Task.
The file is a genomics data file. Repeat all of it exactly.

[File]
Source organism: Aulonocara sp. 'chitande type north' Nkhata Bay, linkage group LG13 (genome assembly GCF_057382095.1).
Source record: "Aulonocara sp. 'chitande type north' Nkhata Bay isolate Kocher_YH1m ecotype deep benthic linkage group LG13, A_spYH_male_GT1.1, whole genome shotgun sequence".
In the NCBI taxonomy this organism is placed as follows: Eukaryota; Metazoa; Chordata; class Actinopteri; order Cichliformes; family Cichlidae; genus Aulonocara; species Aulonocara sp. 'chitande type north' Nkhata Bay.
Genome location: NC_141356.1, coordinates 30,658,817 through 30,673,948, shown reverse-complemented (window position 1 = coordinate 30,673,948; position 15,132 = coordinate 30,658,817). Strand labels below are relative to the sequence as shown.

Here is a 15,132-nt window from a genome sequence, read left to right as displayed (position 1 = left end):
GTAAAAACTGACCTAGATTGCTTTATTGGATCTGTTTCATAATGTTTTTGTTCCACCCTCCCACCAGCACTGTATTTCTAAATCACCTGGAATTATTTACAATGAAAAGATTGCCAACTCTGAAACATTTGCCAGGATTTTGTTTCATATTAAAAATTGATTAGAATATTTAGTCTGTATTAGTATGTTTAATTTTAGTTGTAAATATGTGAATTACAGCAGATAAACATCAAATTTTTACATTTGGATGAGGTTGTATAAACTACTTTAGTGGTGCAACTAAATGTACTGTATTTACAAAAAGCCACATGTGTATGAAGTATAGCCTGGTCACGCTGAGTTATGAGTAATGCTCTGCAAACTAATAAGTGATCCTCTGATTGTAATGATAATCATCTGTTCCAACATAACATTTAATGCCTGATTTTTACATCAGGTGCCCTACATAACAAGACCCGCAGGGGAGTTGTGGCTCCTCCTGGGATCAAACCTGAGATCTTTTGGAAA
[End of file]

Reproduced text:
Source organism: Aulonocara sp. 'chitande type north' Nkhata Bay, linkage group LG13 (genome assembly GCF_057382095.1).
Source record: "Aulonocara sp. 'chitande type north' Nkhata Bay isolate Kocher_YH1m ecotype deep benthic linkage group LG13, A_spYH_male_GT1.1, whole genome shotgun sequence".
In the NCBI taxonomy this organism is placed as follows: Eukaryota; Metazoa; Chordata; class Actinopteri; order Cichliformes; family Cichlidae; genus Aulonocara; species Aulonocara sp. 'chitande type north' Nkhata Bay.
Genome location: NC_141356.1, coordinates 30,658,817 through 30,673,948, shown reverse-complemented (window position 1 = coordinate 30,673,948; position 15,132 = coordinate 30,658,817). Strand labels below are relative to the sequence as shown.

Here is a 15,132-nt window from a genome sequence, read left to right as displayed (position 1 = left end):
GTAAAAACTGACCTAGATTGCTTTATTGGATCTGTTTCATAATGTTTTTGTTCCACCCTCCCACCAGCACTGTATTTCTAAATCACCTGGAATTATTTACAATGAAAAGATTGCCAACTCTGAAACATTTGCCAGGATTTTGTTTCATATTAAAAATTGATTAGAATATTTAGTCTGTATTAGTATGTTTAATTTTAGTTGTAAATATGTGAATTACAGCAGATAAACATCAAATTTTTACATTTGGATGAGGTTGTATAAACTACTTTAGTGGTGCAACTAAATGTACTGTATTTACAAAAAGCCACATGTGTATGAAGTATAGCCTGGTCACGCTGAGTTATGAGTAATGCTCTGCAAACTAATAAGTGATCCTCTGATTGTAATGATAATCATCTGTTCCAACATAACATTTAATGCCTGATTTTTACATCAGGTGCCCTACATAACAAGACCCGCAGGGGAGTTGTGGCTCCTCCTGGGATCAAACCTGAGATCTTTTGGAAA